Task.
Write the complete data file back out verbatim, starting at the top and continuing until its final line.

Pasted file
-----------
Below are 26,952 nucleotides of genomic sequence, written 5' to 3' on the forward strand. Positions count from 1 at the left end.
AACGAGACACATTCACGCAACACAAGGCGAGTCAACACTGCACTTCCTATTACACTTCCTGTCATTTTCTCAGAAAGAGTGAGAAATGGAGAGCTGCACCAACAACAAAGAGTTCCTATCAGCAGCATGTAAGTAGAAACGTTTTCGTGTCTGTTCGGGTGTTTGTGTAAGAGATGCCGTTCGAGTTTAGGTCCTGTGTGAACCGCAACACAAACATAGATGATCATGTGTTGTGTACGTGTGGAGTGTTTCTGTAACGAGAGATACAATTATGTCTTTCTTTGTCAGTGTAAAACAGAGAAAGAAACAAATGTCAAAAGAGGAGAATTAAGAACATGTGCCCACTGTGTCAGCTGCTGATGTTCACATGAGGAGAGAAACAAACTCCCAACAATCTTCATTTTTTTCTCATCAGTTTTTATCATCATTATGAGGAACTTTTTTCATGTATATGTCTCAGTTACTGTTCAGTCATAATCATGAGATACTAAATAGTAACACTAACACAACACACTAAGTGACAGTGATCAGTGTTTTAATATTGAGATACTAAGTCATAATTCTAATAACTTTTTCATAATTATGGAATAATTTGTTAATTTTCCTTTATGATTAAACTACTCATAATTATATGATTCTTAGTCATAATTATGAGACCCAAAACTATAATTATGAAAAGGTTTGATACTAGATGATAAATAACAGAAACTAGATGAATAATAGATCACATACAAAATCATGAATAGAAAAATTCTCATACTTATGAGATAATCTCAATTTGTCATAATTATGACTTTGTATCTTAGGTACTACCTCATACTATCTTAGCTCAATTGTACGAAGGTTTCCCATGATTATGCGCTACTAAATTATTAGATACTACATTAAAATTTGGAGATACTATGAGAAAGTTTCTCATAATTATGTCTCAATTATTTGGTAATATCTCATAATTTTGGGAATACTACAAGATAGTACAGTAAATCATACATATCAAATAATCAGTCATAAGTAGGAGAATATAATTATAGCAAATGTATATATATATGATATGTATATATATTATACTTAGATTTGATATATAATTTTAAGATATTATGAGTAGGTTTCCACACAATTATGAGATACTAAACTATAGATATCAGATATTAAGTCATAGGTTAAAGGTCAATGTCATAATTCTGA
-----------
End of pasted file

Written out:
Below are 26,952 nucleotides of genomic sequence, written 5' to 3' on the forward strand. Positions count from 1 at the left end.
AACGAGACACATTCACGCAACACAAGGCGAGTCAACACTGCACTTCCTATTACACTTCCTGTCATTTTCTCAGAAAGAGTGAGAAATGGAGAGCTGCACCAACAACAAAGAGTTCCTATCAGCAGCATGTAAGTAGAAACGTTTTCGTGTCTGTTCGGGTGTTTGTGTAAGAGATGCCGTTCGAGTTTAGGTCCTGTGTGAACCGCAACACAAACATAGATGATCATGTGTTGTGTACGTGTGGAGTGTTTCTGTAACGAGAGATACAATTATGTCTTTCTTTGTCAGTGTAAAACAGAGAAAGAAACAAATGTCAAAAGAGGAGAATTAAGAACATGTGCCCACTGTGTCAGCTGCTGATGTTCACATGAGGAGAGAAACAAACTCCCAACAATCTTCATTTTTTTCTCATCAGTTTTTATCATCATTATGAGGAACTTTTTTCATGTATATGTCTCAGTTACTGTTCAGTCATAATCATGAGATACTAAATAGTAACACTAACACAACACACTAAGTGACAGTGATCAGTGTTTTAATATTGAGATACTAAGTCATAATTCTAATAACTTTTTCATAATTATGGAATAATTTGTTAATTTTCCTTTATGATTAAACTACTCATAATTATATGATTCTTAGTCATAATTATGAGACCCAAAACTATAATTATGAAAAGGTTTGATACTAGATGATAAATAACAGAAACTAGATGAATAATAGATCACATACAAAATCATGAATAGAAAAATTCTCATACTTATGAGATAATCTCAATTTGTCATAATTATGACTTTGTATCTTAGGTACTACCTCATACTATCTTAGCTCAATTGTACGAAGGTTTCCCATGATTATGCGCTACTAAATTATTAGATACTACATTAAAATTTGGAGATACTATGAGAAAGTTTCTCATAATTATGTCTCAATTATTTGGTAATATCTCATAATTTTGGGAATACTACAAGATAGTACAGTAAATCATACATATCAAATAATCAGTCATAAGTAGGAGAATATAATTATAGCAAATGTATATATATATGATATGTATATATATTATACTTAGATTTGATATATAATTTTAAGATATTATGAGTAGGTTTCCACACAATTATGAGATACTAAACTATAGATATCAGATATTAAGTCATAGGTTAAAGGTCAATGTCATAATTCTGA